Omega-3s Lower Triglycerides
The clinical uses of omega-3 fatty acids (n-3 FAs) include treatment of hypertrglyceridaemia, use in statin-treated patients with elevated triaclyglycerol (TG) concentrations or non-HDL (high-denisty lipoprotein) cholesterol (mixed hyperlipidaemia), and use in the secondary and primary prevention of cardiovascular disease.
A recent pooled meta-analysis with multiple doses of n-3 FAs ranging from 0.8-5.4/g revealed highly significant (p<0.001) changes in TG, HDL cholesetrol and low-density lipoprotein (LDL) cholesterol (see Table 1).
|Table 1: Effect of n-3 FAs on lipids|
|Lipids||Change||95% Confidence Interval|
|HDL Cholesterol||+1.6mg/dL||+.08, +2.3|
|LDL Cholesterol||+6mg/dL||+3, +8|
Across the studies, each 1g/d increase in fish oil dose was associated with a decrease in TG of 8mg/dL.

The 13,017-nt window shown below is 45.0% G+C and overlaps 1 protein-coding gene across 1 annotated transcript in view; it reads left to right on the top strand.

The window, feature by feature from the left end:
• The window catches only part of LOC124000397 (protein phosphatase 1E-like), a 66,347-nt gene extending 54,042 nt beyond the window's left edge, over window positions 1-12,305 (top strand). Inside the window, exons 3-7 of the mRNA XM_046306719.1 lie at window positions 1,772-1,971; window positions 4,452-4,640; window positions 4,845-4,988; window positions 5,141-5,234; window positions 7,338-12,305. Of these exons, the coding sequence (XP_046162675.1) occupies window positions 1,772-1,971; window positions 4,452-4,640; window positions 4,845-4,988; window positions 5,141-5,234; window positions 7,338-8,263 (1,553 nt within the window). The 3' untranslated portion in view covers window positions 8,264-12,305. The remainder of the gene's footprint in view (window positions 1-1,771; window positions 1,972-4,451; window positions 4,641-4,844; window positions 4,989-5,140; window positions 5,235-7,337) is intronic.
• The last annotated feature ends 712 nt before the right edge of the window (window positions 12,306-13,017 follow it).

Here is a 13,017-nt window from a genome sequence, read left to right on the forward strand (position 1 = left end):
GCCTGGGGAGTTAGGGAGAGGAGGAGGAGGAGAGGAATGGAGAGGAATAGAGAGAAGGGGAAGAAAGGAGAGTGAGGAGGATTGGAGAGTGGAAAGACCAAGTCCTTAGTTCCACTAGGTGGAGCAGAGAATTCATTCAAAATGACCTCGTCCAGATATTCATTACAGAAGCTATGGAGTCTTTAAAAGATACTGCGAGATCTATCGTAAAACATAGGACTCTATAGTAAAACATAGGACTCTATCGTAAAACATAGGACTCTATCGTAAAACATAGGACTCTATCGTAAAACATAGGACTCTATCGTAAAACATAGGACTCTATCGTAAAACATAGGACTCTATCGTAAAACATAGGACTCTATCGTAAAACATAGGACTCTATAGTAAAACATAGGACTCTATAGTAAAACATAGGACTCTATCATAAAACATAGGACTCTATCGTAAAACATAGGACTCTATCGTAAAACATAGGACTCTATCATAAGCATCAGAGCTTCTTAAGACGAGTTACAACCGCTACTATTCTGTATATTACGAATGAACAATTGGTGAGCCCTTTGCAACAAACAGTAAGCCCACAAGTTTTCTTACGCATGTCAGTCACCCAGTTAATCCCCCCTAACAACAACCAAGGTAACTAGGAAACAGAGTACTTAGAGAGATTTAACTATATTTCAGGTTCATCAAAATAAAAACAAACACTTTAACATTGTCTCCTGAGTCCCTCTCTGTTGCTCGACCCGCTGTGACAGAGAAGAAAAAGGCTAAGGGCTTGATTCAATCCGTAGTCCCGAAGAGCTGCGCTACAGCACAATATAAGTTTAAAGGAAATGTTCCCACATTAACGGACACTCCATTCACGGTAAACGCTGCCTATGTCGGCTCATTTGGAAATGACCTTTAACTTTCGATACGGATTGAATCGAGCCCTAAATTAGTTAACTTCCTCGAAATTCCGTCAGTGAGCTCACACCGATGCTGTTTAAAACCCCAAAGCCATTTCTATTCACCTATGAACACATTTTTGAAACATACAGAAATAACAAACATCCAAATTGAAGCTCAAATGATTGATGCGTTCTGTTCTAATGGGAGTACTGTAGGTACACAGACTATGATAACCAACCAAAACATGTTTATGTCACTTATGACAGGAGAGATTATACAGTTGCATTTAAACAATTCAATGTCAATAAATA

Several meta-analyses have also been conducted to determine the degree of TG reductions seen with n-3 FAs. In a meta-analysis of 72 placebo-controlled trials, average TG reductions with fixed doses of 3-4g n-3 FAs as EPA (eicosapentaenoic acid) and DHA (docosahexaenoic acid) were between 25-35 %, with greater reductions seen in those with high TG concentrations of >500ml/dL.
The American Heart Association recommends regular m-3 FA intake for primary and secondary prevention of coronary heart disease (CHD), as summarised in Table 2.
|Table 2: Amerian Heart Association recommendations for n-3 FA intake|
|Patients without documented coronary heart disease (CHD)||Eat a variety of oily fish at least twice weekly. Include oils and foods rich in a-linolenic acid (e.g. flaxseed, walnuts)|
|Patients with documented CHD||Consume ~1g EPA + DHA per day either from oily fish or supplementation.|
|Patients requiring TG-lowering||2-4g EPA + DHA per day.|